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ASTR178 Other Worlds

ASTR178 Other Worlds

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ASTR178 Other Worlds

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  1. ASTR178Other Worlds A/Prof. Orsola De Marco 9850 4241

  2. Announcements • Website of the book. It contains many articles and links: Help questions (For this week) • 1-28, page 232, 233. • Most of the questions in this chapter are relevantsince I covered this chapter pretty thoroughly.

  3. The Moon Practical • All instructions have been posted on the website. • Download the instructions and the sky chart. • Go out at least 5 times between 14 August and 27 August ~8-9PM. • Plot the Moon position on the Sky Chart provided, includingthe Moon’s phase. • Always go out at the same time for instance sometime between 8 and 9 pm. IF YOU DO NOT THE EXPERIMENTWILL NOT WORK. • Answer the questions. • Return the work to the boxes by September 17.

  4. How to use a Sky Chart

  5. In last class • A quick wrap up of the magnetic fields in the Solar System. • Earth’s energy sources • The Greenhouse effect • Earth’s inner layers (we started it, we will finish in this class).

  6. In this class • Earth’s inner layers • Plate tectonics • A few rock definitions • Earth’s early atmosphere and the rise of oxygen • Earth’s current atmosphere, temperature, pressure and circulation. • The Human effect on the atmosphere and climate. • We started talking about the moon, but this will be the subject of Week 4, Class 1.

  7. Richard Dixon Oldham (Irish) 1858-1936 Hypothesized the existence of a molten core. Inge Lehmann (Danish)1888-1993 Hypothesized the existence of the inner core

  8. Alfred Wegener (German) 1880-1930 Plate tectonics Arthur Holmes (British) 1890-1965

  9. Roethosaurus – Early-mid Jurassic From Queensland!

  10. Tectonic activity is cyclic • What we know of the tectonic movement (Pangaea to today) lasted ~200 million years. • Before then another cycle had taken place.The supercontinent before Pangaea was named Rodenia (1100-700 million years ago). • Tectonic activity has a ~500 million year “cycle”. “Pangaea Ultima” a possible next supercontinent

  11. Types of tectonic activity • Converging – subduction zones (Chile coast) Himalayas • Spreading – mid-Atlantic rift • Sliding – St. Andreas fault

  12. All plate boundaries are sources of volcanism and earthquakes Show Science Bulletins “Earthquakes today”:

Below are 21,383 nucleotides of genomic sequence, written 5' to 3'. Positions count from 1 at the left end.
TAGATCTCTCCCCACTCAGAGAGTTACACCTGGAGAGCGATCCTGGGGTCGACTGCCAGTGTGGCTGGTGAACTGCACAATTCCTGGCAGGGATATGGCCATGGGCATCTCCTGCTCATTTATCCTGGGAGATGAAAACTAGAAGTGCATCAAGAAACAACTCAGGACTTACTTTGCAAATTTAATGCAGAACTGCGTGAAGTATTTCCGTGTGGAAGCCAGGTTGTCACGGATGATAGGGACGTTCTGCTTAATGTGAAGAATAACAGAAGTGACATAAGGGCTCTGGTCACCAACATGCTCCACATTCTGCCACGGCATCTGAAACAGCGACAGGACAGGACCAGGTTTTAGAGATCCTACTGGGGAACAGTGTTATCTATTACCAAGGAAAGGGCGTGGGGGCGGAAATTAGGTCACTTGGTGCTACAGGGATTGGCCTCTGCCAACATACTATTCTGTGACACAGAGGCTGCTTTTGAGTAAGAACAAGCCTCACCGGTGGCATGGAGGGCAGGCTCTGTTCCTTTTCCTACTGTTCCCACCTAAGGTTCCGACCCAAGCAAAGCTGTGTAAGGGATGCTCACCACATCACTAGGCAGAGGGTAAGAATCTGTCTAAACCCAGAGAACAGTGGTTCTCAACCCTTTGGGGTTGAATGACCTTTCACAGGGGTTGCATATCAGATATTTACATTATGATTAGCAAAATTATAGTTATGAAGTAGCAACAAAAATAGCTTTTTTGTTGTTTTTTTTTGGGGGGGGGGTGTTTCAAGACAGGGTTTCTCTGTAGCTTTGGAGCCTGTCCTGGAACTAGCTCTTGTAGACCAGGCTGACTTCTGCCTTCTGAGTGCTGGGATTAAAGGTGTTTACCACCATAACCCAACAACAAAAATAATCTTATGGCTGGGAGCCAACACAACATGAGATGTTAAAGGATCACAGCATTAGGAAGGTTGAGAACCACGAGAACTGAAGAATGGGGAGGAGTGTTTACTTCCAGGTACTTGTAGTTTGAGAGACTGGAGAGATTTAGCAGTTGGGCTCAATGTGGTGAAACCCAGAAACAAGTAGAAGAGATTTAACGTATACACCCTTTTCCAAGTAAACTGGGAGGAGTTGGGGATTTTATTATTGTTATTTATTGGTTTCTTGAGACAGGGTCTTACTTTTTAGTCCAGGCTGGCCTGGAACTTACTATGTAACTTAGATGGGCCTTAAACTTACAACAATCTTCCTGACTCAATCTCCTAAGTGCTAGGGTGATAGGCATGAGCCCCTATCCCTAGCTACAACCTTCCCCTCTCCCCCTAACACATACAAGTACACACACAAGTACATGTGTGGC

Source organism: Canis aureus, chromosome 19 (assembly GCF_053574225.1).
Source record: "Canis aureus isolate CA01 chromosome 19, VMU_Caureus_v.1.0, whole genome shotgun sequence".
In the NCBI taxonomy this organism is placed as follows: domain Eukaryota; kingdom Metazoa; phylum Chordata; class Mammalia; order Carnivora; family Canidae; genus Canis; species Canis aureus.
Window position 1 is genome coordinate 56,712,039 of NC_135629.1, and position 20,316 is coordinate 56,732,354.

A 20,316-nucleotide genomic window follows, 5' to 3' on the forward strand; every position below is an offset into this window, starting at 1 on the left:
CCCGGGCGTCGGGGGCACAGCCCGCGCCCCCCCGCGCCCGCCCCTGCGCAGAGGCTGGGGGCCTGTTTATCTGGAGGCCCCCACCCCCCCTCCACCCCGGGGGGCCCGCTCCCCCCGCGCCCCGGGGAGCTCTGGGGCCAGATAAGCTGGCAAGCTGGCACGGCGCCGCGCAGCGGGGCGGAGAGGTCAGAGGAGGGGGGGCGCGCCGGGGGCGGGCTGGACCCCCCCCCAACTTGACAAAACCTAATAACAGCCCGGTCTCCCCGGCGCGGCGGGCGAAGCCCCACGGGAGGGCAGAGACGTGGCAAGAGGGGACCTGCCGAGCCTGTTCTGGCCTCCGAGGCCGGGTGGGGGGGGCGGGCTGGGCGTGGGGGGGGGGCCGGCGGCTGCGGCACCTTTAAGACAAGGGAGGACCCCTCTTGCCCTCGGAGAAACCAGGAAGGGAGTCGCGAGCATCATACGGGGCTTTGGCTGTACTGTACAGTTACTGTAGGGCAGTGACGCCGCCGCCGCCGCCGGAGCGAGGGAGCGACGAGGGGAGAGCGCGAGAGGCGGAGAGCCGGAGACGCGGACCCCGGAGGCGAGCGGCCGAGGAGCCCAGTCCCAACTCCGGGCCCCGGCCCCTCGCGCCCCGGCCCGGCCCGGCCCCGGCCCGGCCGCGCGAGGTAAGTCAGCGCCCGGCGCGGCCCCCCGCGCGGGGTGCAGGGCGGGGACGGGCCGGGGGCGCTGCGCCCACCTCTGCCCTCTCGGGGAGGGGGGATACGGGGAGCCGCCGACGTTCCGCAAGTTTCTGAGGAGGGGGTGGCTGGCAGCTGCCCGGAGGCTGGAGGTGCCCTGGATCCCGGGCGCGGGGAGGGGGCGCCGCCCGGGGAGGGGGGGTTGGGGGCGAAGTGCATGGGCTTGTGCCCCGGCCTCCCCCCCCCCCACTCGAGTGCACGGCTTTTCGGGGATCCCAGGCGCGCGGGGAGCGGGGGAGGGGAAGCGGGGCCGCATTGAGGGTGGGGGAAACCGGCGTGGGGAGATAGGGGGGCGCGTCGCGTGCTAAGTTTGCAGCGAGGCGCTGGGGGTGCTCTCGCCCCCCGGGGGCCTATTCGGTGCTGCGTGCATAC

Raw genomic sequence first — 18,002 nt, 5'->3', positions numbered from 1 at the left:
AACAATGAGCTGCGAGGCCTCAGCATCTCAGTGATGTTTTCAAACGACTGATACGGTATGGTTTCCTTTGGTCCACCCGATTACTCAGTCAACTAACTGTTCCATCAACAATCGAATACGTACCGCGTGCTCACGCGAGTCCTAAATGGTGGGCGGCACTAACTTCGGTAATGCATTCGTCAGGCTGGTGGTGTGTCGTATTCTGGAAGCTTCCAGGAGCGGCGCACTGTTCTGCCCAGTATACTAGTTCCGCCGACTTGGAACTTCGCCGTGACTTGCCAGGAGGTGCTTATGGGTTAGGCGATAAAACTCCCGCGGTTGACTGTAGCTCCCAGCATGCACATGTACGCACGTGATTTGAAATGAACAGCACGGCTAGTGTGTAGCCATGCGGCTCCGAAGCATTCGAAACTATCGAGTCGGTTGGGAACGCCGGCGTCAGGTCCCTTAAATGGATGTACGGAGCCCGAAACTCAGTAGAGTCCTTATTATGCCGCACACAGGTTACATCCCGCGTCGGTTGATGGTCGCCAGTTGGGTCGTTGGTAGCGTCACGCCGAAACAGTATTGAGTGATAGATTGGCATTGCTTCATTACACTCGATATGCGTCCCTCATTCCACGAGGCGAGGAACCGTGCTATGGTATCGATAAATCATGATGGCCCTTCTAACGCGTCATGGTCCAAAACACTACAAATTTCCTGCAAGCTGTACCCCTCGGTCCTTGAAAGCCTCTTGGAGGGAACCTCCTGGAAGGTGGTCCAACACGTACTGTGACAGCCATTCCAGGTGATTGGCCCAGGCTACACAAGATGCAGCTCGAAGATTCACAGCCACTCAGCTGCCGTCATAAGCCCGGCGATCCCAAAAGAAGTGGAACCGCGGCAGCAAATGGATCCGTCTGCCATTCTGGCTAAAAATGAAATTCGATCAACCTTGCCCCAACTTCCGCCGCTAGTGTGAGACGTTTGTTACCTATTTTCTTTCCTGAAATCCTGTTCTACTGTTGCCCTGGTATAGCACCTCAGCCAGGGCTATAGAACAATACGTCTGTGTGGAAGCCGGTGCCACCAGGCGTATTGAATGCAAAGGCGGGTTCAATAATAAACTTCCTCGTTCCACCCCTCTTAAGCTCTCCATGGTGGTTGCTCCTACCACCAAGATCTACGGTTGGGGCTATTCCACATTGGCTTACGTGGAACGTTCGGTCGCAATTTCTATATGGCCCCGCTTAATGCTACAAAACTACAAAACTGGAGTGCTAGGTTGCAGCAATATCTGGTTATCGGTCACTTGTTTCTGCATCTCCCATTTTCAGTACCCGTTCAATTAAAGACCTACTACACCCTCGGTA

13. Constructive and destructive plate boundaries

  14. The St. Andreas Fault –a type of conservative plate boundary

  15. A few “rock” terms • Chemical elements make minerals (single atom or compounds) • Single atom: diamond, gold nugget. • Compound: feldspar=K,Al,Si,O; quartz=Si,O) • One or more minerals make rocks • Rock: granite = feldspar + quartz Granite Feldspar Quartz

  16. Plate tectonics and the variety of rocks An example:In the early Earth CO2 was outgassed from volcanos. As it dissolved in the oceans it formed carbonate minerals.One such mineral, calcite becamepart of sedimentary rocks such as limestone, which werelater subducted, mixed up resulting in,e.g., marble is a metamorphic rock.

  17. Earth’s early atmosphere • Early atmosphere: H, He, C, O, …. Same mix as the solar nebula • H, He easily escape, some H forms H2O which remains • Early atmosphere very dense and filled with water vapour • Earth cools, vapour becomes liquid, forms oceans • Earth would be very cold at this point, but CO2 outgassed from volcanoes is a green-house gas and keeps Earth warmer than itwould be otherwise. • CO2 is a green-house gas: in the atmosphere to keep the Earthwarm • Some CO2 dissolves in water and goes in the oceans where it is locked in rocks – some CO2 remains in the atmosphere • When we release too much CO2in the atmosphere we increase the green-house effect and … the end of the story when we talk more about the roasting surface of Venus!

  18. The rise of Oxygen and complex life • Photosynthesis + Respiration: regulation of O2

  19. Life on Earth Humans (~100,000 yr ago) Cambrian explosion (~500 Myr ago) Protoplanetary disk(~4.5 Gyr ago) First life (~3.8 Gyr ago)

  20. The rise of oxygen • Science Bulletin’s piece

  21. Comparing Earth’s, Venus’ and Mars’ atmospheres

  22. Pressure decreases with altitude. Temperature is more complicated … At hundreds of degrees, why isthe Shuttle notburning up? 50% of the atmosphere is in the troposphere.

  23. The Earth biosphere

  24. The Earth biosphere • Climate can vary by natural causes (uneven Sun’s radiation, Earth’s axisprecession …). • CO2 levels can also vary naturally (intense periods of volcanic activity:extinction 250 million years ago driven by volcanoes in Siberia ….). • However, human influence ha been far above these natural chances (deforestation, destruction of the ozone layer, increase in CO2 emission).